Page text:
Monday, December 7, 2015

Simple Life, Simple Wisdom, Simply Lived

I was talking to a friend last Thursday when I realized it was December 3 – one month since I left Ohio and started on this adventure!  So, in hopes of maybe helping others who are considering embarking on a simple life on wheels (or providing entertainment to those of you all cozy in your warm, stand-up homes), I thought I’d share some things I’ve learned during this first month on the road in my tiny abode. 

  • The total cost in gas to get here was shocking, and not in a good way.  I didn’t have a clue how much it would cost and honestly, I didn’t even try to calculate a ball park amount, but the total was (maybe unrealistically) more than I had . . . hoped?  But when I sat down and figured out how much it was per mile, towing a trailer into the wind, I guess it really wasn’t all that bad.  However, when you are living on a tiny budget and you see almost 3/4 of that month’s budget gone so quickly, it’s a little scary.  But therein lies the benefit of this lifestyle, I can cut back on expenses this month to try and even things out – so that is good!
  • Things you thought would be simple tasks can actually be a little intimidating at first; like finding boondocks, water, and trash disposal places.  You can read what other full-timers do and think “Oh that will be easy”, but until you have to do it yourself in an unfamiliar town the first time or two, it isn’t always easy.  The best advice I can give on this is ASK!  Ask other boondockers, staff in stores, or people at the local BLM office or Visitor’s Center (if the town has them).  These people can be a great source of information for handling these tasks.
  • Keep your bags of trash small.  It’s much easier and less conspicuous to drop a shopping bag size bundle of trash into the small opening of a bin than trying to stuff a giant bag into it.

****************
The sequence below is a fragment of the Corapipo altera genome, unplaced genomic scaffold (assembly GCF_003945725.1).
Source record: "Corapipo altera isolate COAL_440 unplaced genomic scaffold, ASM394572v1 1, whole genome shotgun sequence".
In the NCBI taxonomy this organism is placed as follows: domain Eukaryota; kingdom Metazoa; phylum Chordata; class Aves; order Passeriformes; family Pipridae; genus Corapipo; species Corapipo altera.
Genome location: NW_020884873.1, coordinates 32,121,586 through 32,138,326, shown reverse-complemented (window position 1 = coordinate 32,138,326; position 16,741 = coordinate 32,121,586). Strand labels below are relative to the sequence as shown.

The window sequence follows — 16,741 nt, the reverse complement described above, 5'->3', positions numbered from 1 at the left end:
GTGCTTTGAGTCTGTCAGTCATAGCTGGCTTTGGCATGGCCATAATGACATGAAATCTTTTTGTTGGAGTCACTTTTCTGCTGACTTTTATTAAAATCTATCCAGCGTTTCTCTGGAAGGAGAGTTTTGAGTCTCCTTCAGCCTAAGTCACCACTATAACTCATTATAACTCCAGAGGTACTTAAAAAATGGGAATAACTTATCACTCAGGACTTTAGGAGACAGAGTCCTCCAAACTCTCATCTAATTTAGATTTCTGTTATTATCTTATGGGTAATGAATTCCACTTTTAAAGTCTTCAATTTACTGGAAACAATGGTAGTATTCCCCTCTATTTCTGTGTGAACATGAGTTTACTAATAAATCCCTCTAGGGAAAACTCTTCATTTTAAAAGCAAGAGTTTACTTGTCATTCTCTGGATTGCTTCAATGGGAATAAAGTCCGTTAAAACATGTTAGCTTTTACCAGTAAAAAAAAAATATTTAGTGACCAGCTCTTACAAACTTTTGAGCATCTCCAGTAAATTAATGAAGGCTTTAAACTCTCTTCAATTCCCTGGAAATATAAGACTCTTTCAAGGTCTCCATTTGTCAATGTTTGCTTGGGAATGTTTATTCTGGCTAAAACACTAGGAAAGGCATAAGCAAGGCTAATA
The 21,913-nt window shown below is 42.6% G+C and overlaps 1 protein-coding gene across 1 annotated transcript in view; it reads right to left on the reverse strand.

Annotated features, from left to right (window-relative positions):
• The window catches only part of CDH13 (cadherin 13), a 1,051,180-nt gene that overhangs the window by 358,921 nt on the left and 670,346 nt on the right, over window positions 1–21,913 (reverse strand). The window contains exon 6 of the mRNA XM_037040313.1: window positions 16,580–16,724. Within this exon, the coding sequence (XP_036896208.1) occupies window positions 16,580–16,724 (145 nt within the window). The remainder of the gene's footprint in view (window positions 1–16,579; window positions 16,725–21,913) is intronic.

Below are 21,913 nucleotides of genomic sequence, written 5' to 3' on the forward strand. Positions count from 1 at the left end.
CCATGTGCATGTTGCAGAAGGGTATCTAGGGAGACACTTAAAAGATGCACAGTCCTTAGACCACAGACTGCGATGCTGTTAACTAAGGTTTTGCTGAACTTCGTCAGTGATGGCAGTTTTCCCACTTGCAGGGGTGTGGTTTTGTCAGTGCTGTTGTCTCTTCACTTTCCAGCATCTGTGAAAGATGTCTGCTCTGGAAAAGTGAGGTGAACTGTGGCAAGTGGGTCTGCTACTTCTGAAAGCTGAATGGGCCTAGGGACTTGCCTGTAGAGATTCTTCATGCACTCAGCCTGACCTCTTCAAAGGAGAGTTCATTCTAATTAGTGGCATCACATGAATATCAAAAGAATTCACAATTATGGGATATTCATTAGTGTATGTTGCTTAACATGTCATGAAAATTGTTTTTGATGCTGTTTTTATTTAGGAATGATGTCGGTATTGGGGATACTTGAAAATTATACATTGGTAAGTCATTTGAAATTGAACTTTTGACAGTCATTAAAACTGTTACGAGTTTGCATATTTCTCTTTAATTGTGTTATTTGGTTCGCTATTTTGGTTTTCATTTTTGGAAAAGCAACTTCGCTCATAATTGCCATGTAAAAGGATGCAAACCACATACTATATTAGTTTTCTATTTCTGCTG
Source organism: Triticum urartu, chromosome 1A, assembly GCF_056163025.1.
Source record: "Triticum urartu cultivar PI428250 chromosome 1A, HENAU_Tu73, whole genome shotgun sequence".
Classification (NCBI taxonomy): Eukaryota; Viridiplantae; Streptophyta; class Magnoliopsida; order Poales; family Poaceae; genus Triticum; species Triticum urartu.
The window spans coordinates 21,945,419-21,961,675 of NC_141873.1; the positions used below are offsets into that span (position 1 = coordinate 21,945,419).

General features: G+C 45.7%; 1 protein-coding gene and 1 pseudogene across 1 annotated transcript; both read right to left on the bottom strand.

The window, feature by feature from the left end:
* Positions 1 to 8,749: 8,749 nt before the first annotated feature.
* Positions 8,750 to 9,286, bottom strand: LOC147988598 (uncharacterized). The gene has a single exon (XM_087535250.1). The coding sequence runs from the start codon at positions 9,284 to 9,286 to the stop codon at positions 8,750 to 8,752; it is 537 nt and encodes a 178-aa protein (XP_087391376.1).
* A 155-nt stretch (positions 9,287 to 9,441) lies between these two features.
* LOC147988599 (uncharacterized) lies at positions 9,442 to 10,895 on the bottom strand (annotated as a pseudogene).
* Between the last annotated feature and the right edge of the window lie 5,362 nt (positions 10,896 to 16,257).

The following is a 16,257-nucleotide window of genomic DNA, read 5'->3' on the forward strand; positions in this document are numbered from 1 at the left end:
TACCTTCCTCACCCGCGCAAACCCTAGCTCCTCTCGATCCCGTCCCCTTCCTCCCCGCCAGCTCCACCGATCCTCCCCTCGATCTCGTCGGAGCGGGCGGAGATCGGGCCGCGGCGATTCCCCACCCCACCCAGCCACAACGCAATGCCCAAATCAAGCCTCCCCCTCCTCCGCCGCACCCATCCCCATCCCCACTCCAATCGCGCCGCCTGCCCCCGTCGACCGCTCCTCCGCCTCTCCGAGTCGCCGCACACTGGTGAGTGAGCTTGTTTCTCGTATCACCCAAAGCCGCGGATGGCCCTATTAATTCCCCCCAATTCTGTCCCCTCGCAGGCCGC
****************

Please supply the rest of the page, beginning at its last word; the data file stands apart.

• Water.  I don't have holding tanks.  I refill my empty gallon jugs instead of buying new, so I’ve had to learn how and where to find places to do this.  Look out front of grocery stores, gas stations and other stores for water dispenser machines, they don't cost much per gallon.  This is also a good thing to ASK others about, there may be a public water source you can use for free. 
  • You never know what surprises will come your way – like having a small herd of Desert Bighorn Sheep walk past your campsite.
What a THRILL!!

  • Save your change.  Quarters, dimes and nickels.  You will need it for laundry and water dispenser machines.  You may not always be able to get change.
  • You will run into inconsiderate, “entitled” people no matter where you go (some heinously so).  Unfortunately fresh air, natural beauty and the possibility of seeing unique wildlife doesn’t change them.  I don’t have any advice for dealing with them (at least none that are appropriate to print!).  Just be prepared.
  • You will also meet wonderful people!  Lots more of them around – thank goodness!
  • Heat.  Heat would be nice!  I have discovered that, yes, a space CAN be too tiny to heat safely without electricity.  Go figure.  Just me livin’ in my tiny blue igloo.
  • No matter how many times you go through your stuff, you will inevitably bring too many things you don’t need and not enough things you do need.  (Chalk up another win for Murphy!).
  • Flannel sheets probably would have been a good investment.
  • All electronics need to be able to be charged via your car’s 12 volt outlet – including the charger for your camera’s batteries.  Oops!    (Thus my not so great photos)
  • Dog.  Probably should have been on my “To Get” list.  A big, warm, cuddly dog.  (Preferably one that doesn’t drool)
Teddy Bear Cholla - NOT warm or cuddly!  But at least it doesn't drool.

  • Even a cooler that you think is too big, and IS too big, still won’t be big enough to puzzle fit all the ice and odd shaped and sized grocery items you buy.
  • When choosing your full-timing home on wheels, insulation is a good thing – but don’t forget the floor!!  Cold feet are unhappy feet, and you don't want to deal with unhappy feet!